Light and Liberty

by  and translated by Alex Higson  /  April 15, 2013  / No comments

The images of Oswaldo Payá and Harold Cepero covered the façade of Cuba’s diplomatic mission at New York City.

Rosa Maria Paya calls for an international inquiry into the death of father Oswaldo Paya at the Geneva Summit For Human Rights and Democracy. Photo: Human Rights UN via Youtube.

Rosa María Payá is visiting the United States from April 3 to 16. She lives in Havana and is the daughter of Oswaldo Payá Sardiñas, the Cuban dissident who won the Andrei Sakharov Prize in 2002 and founded the Christian Liberation Movement. He died alongside young Harold Cepero on July 22, 2012, in what the Cuban government classified as a “traffic accident,” convicting Spanish politician Ángel Carromero –who was driving at the time of the tragedy– of “involuntary manslaughter.” Carromero has now been deported to his own country, where he recently told The Washington Post that what happened may have been a State-sponsored assassination.

  1. Is it worth-while to focus on the last images and letters coming from the inside of the last living utopia on Earth? Is Cuba by now a contemporary country or just another old-fashioned delusion in the middle of Nowhere-America? A Cold-War Northtalgia maybe? Can we expect a young within that Ancien Régime still known as The Revolution? I would like to provoke more questions than answers.
  2. Orlando Luis Pardo Lazo was born in Havana City and still resides and resists there, working as a free-lance writer, photographer and blogger. He is the author of Boring Home (2009) and is the editor of the independent opinion and literary e-zine Voces.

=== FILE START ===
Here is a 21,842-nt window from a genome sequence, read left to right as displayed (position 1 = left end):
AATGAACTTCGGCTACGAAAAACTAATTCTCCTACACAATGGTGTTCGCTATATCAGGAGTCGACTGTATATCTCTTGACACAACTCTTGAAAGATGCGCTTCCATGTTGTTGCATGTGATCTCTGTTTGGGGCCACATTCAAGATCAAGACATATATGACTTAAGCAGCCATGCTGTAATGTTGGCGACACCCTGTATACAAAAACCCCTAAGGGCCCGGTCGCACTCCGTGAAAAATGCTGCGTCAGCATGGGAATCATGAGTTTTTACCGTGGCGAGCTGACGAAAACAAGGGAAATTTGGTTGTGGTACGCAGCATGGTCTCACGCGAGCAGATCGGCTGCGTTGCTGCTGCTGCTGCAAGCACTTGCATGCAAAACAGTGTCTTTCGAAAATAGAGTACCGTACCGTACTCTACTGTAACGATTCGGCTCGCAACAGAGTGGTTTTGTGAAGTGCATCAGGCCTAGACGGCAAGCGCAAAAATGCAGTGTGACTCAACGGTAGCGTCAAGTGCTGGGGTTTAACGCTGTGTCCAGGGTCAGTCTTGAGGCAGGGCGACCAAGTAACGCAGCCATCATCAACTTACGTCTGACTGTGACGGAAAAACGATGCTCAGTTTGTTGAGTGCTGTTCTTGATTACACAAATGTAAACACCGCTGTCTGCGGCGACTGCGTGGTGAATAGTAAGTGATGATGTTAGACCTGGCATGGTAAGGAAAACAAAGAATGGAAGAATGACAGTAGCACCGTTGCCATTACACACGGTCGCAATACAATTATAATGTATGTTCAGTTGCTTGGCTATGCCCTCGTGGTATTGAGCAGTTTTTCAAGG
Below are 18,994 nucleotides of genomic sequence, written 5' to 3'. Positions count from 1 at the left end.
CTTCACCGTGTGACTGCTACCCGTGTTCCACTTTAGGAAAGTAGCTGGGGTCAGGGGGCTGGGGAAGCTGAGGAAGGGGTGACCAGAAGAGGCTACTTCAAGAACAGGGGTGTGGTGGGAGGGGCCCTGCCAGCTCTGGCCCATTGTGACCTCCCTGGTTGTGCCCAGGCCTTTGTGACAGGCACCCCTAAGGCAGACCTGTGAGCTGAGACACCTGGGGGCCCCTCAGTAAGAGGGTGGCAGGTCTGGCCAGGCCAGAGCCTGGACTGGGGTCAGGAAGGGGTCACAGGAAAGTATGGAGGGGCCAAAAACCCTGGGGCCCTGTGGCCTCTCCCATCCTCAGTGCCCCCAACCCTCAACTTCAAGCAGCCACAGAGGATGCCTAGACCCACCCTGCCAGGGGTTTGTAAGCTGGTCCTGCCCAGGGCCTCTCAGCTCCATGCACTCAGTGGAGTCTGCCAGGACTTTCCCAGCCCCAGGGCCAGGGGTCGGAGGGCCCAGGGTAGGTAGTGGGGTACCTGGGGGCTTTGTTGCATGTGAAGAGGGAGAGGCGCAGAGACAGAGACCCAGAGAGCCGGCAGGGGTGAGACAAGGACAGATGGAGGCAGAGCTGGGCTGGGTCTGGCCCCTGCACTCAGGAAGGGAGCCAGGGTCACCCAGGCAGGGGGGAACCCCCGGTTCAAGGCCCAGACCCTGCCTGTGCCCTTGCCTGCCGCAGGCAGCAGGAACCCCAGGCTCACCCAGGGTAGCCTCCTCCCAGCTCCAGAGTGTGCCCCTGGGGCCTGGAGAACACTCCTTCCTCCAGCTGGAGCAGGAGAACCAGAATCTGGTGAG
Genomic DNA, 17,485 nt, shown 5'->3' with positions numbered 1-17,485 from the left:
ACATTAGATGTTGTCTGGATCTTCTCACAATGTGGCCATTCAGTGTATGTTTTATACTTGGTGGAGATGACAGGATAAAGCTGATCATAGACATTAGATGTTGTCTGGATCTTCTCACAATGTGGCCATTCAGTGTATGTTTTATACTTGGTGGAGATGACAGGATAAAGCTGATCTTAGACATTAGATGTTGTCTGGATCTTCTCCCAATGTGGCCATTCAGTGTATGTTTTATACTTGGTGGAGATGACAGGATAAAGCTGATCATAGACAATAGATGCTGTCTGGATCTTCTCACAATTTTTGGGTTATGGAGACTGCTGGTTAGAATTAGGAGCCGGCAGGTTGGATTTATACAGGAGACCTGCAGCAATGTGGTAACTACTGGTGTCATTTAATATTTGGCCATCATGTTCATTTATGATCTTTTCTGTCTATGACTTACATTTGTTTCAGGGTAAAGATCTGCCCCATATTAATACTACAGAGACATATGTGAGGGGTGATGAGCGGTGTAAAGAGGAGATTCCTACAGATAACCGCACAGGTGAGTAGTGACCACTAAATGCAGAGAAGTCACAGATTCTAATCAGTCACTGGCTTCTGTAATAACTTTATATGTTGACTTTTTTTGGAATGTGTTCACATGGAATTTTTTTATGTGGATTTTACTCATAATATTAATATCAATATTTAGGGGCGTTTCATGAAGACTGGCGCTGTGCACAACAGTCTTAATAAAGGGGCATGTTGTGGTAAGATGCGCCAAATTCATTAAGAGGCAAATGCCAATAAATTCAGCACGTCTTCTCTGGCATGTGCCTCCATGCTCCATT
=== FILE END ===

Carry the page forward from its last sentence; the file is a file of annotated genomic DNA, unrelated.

Rosa María is hoping to win the support of the US media and authorities for an international campaign demanding an independent investigation of both deaths. She will visit New York, Washington and Miami. To honor the memory of her father and Cepero, on Saturday, April 6, exiled Cuban artist Geandy Pavón projected the image of both martyrs onto the sinister façade of Cuba’s diplomatic mission to the UN, at the corner of Lexington and East 38th Street, in front of the only military sentry box that I’ve seen in New York, and in the presence of Rosa María herself and twenty or so other companions in exile.

Geandy Pavón’s project is called Nemesis and has already paid homage to Cuban social activists who have died in suspicious circumstances, such as prisoner and hunger-striker Orlando Zapata Tamayo (in 2010) and the leader of the Ladies in White, Laura Pollán (in 2011).

During this peaceful political protest to honor his father, Rosa María announced that, “just as this light illuminates the walls of the consulate, I hope the light of truth illuminate the hearts of Cubans, and we can pave the way of reconciliation together, towards the peace, happiness, and democracy that we seek.”

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